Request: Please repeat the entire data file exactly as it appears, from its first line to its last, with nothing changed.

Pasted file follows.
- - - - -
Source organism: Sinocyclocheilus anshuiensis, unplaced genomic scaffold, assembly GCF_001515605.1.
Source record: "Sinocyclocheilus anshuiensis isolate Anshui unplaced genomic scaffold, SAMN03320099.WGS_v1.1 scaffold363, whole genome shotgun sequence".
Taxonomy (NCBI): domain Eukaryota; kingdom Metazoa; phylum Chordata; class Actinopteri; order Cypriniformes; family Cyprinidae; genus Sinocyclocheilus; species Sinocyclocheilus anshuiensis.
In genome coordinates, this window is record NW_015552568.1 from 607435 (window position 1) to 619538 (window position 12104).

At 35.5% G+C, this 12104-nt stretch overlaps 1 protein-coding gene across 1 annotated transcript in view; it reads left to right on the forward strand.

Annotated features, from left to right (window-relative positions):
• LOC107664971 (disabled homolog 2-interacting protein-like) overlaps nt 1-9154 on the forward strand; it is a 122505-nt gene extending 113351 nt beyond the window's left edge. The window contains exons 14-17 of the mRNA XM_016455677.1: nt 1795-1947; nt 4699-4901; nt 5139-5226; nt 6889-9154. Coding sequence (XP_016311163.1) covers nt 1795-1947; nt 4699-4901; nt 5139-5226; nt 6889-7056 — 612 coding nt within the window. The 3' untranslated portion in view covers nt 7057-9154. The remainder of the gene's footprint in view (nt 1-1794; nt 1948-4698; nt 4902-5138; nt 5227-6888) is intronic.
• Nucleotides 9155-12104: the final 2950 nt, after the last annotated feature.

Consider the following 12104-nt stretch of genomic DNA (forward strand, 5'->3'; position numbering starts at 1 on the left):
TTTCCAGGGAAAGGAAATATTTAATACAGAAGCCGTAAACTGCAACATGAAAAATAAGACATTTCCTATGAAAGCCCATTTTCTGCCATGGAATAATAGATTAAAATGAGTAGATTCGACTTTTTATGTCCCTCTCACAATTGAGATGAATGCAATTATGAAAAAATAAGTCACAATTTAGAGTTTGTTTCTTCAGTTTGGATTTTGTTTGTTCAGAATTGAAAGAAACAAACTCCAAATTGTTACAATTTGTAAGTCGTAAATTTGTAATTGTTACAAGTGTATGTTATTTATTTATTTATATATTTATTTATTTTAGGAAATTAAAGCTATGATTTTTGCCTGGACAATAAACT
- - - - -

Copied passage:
Source organism: Sinocyclocheilus anshuiensis, unplaced genomic scaffold, assembly GCF_001515605.1.
Source record: "Sinocyclocheilus anshuiensis isolate Anshui unplaced genomic scaffold, SAMN03320099.WGS_v1.1 scaffold363, whole genome shotgun sequence".
Taxonomy (NCBI): domain Eukaryota; kingdom Metazoa; phylum Chordata; class Actinopteri; order Cypriniformes; family Cyprinidae; genus Sinocyclocheilus; species Sinocyclocheilus anshuiensis.
In genome coordinates, this window is record NW_015552568.1 from 607435 (window position 1) to 619538 (window position 12104).

At 35.5% G+C, this 12104-nt stretch overlaps 1 protein-coding gene across 1 annotated transcript in view; it reads left to right on the forward strand.

Annotated features, from left to right (window-relative positions):
• LOC107664971 (disabled homolog 2-interacting protein-like) overlaps nt 1-9154 on the forward strand; it is a 122505-nt gene extending 113351 nt beyond the window's left edge. The window contains exons 14-17 of the mRNA XM_016455677.1: nt 1795-1947; nt 4699-4901; nt 5139-5226; nt 6889-9154. Coding sequence (XP_016311163.1) covers nt 1795-1947; nt 4699-4901; nt 5139-5226; nt 6889-7056 — 612 coding nt within the window. The 3' untranslated portion in view covers nt 7057-9154. The remainder of the gene's footprint in view (nt 1-1794; nt 1948-4698; nt 4902-5138; nt 5227-6888) is intronic.
• Nucleotides 9155-12104: the final 2950 nt, after the last annotated feature.

Consider the following 12104-nt stretch of genomic DNA (forward strand, 5'->3'; position numbering starts at 1 on the left):
TTTCCAGGGAAAGGAAATATTTAATACAGAAGCCGTAAACTGCAACATGAAAAATAAGACATTTCCTATGAAAGCCCATTTTCTGCCATGGAATAATAGATTAAAATGAGTAGATTCGACTTTTTATGTCCCTCTCACAATTGAGATGAATGCAATTATGAAAAAATAAGTCACAATTTAGAGTTTGTTTCTTCAGTTTGGATTTTGTTTGTTCAGAATTGAAAGAAACAAACTCCAAATTGTTACAATTTGTAAGTCGTAAATTTGTAATTGTTACAAGTGTATGTTATTTATTTATTTATATATTTATTTATTTTAGGAAATTAAAGCTATGATTTTTGCCTGGACAATAAACT